An alarming new study suggests that the Earth's oceans are succumbing to global warming 40 percent faster than scientists had previously estimated after four separate studies were analyzed, which had originally shown that climate models predicted much higher levels of ocean warming.
As the Daily Galaxy reports, co-author of the new study Zeke Hausfather, from the University of California, Berkeley, explained that the best way to predict global warming is to study our oceans, as these point to signs of things to come. It seems the Earth's oceans are now warming at a rate that is much higher than was previously anticipated.
"If you want to see where global warming is happening, look in our oceans. Ocean heating is a very important indicator of climate change, and we have robust evidence that it is warming more rapidly than we thought."Hausfather further stated that each successive year, the Earth's oceans grow steadily warmer due to climate change and that this trend is not set to abate anytime soon.
"While 2018 will be the fourth warmest year on record on the surface, it will most certainly be the warmest year on record in the oceans, as was 2017 and 2016 before that. The global warming signal is a lot easier to detect if it is changing in the oceans than on the surface."The oceans scattered over Earth are the best indicator of how fast global warming is occurring on the planet as a whopping 93 percent of all excess solar energy forms en masse in the oceans. Furthermore, while different weather systems and variations like El Niño will certainly affect surface temperatures on Earth, they do not interfere at all with ocean temperatures.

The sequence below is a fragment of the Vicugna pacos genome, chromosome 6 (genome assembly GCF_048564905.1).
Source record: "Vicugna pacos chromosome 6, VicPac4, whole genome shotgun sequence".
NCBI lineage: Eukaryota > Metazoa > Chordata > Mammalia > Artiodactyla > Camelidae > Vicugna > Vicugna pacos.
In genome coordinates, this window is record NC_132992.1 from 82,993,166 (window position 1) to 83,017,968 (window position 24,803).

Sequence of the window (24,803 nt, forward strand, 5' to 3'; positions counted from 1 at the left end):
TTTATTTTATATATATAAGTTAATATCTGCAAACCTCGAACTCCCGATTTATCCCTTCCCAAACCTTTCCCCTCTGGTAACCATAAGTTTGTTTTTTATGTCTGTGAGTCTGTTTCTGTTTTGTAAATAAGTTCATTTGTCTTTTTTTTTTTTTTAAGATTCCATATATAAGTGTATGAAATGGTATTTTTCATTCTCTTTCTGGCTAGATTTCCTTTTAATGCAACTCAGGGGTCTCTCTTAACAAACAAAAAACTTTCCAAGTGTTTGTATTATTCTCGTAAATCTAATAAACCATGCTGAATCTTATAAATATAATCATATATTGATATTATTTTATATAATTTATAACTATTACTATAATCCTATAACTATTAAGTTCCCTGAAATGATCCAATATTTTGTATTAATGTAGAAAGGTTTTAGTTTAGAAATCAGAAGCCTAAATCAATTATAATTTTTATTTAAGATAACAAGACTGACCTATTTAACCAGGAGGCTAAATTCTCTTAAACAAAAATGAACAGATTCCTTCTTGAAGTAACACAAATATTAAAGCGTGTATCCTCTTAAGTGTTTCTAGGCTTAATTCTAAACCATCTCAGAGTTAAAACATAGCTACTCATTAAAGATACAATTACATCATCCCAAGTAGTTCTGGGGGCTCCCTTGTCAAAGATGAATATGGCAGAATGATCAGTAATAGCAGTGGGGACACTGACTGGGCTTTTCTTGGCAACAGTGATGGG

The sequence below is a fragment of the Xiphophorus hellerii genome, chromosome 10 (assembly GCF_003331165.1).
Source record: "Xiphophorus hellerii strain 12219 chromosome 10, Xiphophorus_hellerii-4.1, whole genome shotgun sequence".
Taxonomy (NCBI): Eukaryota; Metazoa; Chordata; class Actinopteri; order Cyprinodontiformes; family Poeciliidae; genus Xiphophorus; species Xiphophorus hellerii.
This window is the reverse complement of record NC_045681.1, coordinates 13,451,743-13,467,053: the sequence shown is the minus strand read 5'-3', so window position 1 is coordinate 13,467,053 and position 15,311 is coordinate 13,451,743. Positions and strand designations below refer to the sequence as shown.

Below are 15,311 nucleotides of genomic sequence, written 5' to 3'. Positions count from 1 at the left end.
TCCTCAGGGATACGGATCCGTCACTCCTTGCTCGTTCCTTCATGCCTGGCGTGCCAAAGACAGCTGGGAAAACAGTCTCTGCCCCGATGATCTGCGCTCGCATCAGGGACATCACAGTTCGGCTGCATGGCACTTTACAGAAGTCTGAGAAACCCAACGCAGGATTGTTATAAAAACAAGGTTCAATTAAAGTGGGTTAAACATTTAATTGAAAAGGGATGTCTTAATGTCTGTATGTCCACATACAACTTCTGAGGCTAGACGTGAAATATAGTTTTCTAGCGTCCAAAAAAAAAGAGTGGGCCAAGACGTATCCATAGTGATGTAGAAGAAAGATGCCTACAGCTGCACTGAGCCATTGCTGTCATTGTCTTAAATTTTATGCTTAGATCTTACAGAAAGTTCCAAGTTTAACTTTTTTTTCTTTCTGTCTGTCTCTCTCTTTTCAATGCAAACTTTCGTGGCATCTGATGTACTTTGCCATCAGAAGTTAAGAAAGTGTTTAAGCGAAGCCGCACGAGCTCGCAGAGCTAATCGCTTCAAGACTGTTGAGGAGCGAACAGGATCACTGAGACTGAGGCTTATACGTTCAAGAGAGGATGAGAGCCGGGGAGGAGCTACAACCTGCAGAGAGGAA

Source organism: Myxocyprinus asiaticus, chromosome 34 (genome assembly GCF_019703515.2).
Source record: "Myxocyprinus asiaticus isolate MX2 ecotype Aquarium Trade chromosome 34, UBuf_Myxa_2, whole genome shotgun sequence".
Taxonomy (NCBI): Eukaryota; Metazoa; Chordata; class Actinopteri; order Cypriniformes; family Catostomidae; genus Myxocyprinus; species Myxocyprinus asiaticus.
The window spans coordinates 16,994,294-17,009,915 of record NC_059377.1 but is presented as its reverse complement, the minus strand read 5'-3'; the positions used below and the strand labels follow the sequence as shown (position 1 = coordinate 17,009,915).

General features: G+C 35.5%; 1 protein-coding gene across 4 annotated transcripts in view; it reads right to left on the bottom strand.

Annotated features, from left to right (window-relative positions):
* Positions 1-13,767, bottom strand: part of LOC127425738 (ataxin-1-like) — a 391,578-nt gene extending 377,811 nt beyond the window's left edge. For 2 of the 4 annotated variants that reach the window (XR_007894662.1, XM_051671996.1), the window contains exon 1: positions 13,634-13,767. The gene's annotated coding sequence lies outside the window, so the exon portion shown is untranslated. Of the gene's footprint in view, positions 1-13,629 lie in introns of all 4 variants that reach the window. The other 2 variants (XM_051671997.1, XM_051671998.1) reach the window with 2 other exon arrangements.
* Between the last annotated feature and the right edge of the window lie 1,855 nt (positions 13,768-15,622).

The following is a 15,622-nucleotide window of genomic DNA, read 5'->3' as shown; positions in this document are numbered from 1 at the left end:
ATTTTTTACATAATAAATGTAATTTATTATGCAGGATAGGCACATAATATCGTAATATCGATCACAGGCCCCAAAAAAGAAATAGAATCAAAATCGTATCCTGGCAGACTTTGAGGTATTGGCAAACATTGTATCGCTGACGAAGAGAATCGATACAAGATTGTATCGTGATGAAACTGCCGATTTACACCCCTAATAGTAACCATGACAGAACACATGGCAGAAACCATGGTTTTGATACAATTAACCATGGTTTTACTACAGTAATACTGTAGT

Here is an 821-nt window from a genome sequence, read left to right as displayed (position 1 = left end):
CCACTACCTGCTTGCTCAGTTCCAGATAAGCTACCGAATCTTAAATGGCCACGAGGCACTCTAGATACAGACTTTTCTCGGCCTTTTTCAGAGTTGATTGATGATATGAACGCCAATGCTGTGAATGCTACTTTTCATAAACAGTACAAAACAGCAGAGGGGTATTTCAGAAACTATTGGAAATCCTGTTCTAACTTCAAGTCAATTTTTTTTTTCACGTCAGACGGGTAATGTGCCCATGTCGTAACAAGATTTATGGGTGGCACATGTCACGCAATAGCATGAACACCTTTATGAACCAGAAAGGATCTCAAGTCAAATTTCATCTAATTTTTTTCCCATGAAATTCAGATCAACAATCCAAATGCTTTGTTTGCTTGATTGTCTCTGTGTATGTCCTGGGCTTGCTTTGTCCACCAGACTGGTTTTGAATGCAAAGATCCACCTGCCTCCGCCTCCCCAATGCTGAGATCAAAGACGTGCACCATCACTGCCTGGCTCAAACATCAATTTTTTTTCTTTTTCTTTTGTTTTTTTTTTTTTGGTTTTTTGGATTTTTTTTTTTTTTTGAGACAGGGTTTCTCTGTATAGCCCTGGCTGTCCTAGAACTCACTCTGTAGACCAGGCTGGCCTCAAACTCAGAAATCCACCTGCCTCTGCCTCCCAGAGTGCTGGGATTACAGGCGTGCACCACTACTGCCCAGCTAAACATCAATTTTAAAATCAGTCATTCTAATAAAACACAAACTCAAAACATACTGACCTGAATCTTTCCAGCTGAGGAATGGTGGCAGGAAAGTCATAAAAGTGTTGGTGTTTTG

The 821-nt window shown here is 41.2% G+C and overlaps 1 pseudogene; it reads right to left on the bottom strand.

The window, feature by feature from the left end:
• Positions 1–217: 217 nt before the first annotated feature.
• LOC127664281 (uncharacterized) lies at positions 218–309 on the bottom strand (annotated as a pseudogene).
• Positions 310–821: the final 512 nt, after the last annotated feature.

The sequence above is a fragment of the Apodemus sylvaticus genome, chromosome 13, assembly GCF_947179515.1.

As a result of this, the new study has demonstrated that all of the current climate change models are indeed factually correct and that the world's oceans are heating up at a dramatically accelerated rate. What this means is that if greenhouse gas emissions maintain current rates and are not curbed quickly, by the end of this century, the top mile of oceans will shoot up by 0.78 degrees Celsius.
With climate change affecting the world's oceans, much stronger storms will continue to plague the planet as ocean levels rise, and eventually, extreme weather events like hurricanes will become much more commonplace.
The new study, which had demonstrated that the world's oceans are succumbing to global warming at a rate much faster than was previously thought, has been published in Science.